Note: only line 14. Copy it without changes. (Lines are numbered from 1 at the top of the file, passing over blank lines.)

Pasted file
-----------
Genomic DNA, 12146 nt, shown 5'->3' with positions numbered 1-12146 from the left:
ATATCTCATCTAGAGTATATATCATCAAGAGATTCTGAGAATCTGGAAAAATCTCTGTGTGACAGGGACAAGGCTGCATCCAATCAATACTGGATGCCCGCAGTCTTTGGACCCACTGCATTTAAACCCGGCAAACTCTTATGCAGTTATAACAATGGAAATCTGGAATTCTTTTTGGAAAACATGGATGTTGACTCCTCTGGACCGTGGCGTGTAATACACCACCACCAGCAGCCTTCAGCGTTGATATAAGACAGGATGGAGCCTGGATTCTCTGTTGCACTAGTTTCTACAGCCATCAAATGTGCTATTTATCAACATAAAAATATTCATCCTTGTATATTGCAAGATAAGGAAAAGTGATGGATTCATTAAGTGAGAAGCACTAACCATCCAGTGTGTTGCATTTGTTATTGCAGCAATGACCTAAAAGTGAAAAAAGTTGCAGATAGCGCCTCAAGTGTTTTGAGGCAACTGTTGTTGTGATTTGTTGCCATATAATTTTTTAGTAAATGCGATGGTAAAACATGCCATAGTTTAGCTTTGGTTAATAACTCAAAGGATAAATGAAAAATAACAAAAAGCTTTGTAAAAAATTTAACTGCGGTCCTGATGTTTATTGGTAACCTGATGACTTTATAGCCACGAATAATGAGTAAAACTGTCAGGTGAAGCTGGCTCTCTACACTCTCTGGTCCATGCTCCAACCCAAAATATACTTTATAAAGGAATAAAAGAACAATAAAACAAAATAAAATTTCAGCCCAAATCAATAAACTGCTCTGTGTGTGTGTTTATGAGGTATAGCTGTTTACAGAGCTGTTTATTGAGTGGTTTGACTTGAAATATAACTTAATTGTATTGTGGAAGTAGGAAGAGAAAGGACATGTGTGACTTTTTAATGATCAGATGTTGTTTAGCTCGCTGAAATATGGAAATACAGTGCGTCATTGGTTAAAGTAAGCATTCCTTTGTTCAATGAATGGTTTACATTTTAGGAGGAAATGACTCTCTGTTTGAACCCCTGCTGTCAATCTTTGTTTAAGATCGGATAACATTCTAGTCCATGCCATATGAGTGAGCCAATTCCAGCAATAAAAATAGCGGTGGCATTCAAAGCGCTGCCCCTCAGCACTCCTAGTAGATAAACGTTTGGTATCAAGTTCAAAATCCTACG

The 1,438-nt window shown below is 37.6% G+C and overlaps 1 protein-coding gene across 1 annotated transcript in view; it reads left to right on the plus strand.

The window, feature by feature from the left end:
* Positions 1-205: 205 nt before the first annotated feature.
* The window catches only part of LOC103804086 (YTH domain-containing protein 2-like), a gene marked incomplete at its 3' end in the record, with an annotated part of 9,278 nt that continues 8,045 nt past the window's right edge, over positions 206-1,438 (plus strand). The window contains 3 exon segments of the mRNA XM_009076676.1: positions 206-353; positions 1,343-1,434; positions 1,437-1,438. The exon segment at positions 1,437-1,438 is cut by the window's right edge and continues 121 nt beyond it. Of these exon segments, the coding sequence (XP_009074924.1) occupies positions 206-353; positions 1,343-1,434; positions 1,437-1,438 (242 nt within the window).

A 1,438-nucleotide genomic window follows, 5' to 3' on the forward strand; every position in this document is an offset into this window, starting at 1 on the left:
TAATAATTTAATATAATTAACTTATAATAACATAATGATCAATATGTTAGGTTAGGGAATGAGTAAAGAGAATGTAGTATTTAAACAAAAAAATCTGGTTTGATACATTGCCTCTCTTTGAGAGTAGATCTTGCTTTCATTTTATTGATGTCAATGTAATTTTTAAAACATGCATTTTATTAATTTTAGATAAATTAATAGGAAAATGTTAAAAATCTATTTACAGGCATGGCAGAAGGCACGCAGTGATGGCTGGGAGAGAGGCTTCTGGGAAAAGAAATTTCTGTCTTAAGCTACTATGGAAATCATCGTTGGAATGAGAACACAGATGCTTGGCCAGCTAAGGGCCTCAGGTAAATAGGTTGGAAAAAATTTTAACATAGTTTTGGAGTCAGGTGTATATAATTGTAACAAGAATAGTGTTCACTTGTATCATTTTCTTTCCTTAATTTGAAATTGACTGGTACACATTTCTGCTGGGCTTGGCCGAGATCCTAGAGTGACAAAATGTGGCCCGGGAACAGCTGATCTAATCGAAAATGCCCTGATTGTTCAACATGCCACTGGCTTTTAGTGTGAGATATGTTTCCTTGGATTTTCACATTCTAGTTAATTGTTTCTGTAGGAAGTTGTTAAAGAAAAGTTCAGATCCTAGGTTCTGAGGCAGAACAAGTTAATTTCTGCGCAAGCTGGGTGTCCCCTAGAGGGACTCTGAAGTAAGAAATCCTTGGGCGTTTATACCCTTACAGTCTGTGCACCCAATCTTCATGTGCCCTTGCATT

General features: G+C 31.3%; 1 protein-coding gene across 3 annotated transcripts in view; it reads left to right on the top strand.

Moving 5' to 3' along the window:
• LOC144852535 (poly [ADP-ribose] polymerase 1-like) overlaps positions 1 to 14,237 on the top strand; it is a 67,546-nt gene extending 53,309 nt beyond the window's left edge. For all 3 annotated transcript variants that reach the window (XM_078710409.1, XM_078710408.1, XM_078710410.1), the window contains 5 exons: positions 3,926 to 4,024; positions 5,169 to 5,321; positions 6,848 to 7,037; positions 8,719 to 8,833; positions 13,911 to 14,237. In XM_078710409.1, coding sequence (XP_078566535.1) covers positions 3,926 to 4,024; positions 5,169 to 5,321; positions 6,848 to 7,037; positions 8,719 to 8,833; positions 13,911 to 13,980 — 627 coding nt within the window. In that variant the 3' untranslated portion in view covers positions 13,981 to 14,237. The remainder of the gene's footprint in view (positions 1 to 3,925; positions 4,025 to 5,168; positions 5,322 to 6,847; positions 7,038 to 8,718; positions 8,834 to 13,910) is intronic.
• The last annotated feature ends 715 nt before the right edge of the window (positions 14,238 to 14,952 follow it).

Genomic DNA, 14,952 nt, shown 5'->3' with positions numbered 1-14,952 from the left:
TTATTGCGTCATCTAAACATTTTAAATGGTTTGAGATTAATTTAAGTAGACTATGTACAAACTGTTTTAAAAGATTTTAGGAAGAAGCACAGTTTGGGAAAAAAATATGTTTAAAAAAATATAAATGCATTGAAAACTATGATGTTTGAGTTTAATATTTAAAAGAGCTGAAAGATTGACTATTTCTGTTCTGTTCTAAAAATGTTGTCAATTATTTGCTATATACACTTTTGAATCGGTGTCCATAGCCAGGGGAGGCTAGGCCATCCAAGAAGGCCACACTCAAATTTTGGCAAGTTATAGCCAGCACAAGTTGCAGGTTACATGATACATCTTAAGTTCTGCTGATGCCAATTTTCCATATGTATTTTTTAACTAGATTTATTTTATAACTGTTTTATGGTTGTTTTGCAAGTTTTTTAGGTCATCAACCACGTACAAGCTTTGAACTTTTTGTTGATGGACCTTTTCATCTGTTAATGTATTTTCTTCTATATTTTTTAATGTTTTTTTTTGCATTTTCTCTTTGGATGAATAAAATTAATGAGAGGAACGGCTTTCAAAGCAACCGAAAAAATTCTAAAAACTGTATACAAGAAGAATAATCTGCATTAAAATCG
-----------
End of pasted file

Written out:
TTATTGCGTCATCTAAACATTTTAAATGGTTTGAGATTAATTTAAGTAGACTATGTACAAACTGTTTTAAAAGATTTTAGGAAGAAGCACAGTTTGGGAAAAAAATATGTTTAAAAAAATATAAATGCATTGAAAACTATGATGTTTGAGTTTAATATTTAAAAGAGCTGAAAGATTGACTATTTCTGTTCTGTTCTAAAAATGTTGTCAATTATTTGCTATATACACTTTTGAATCGGTGTCCATAGCCAGGGGAGGCTAGGCCATCCAAGAAGGCCACACTCAAATTTTGGCAAGTTATAGCCAGCACAAGTTGCAGGTTACATGATACATCTTAAGTTCTGCTGATGCCAATTTTCCATATGTATTTTTTAACTAGATTTATTTTATAACTGTTTTATGGTTGTTTTGCAAGTTTTTTAGGTCATCAACCACGTACAAGCTTTGAACTTTTTGTTGATGGACCTTTTCATCTGTTAATGTATTTTCTTCTATATTTTTTAATGTTTTTTTTTGCATTTTCTCTTTGGATGAATAAAATTAATGAGAGGAACGGCTTTCAAAGCAACCGAAAAAATTCTAAAAACTGTATACAAGAAGAATAATCTGCATTAAAATCG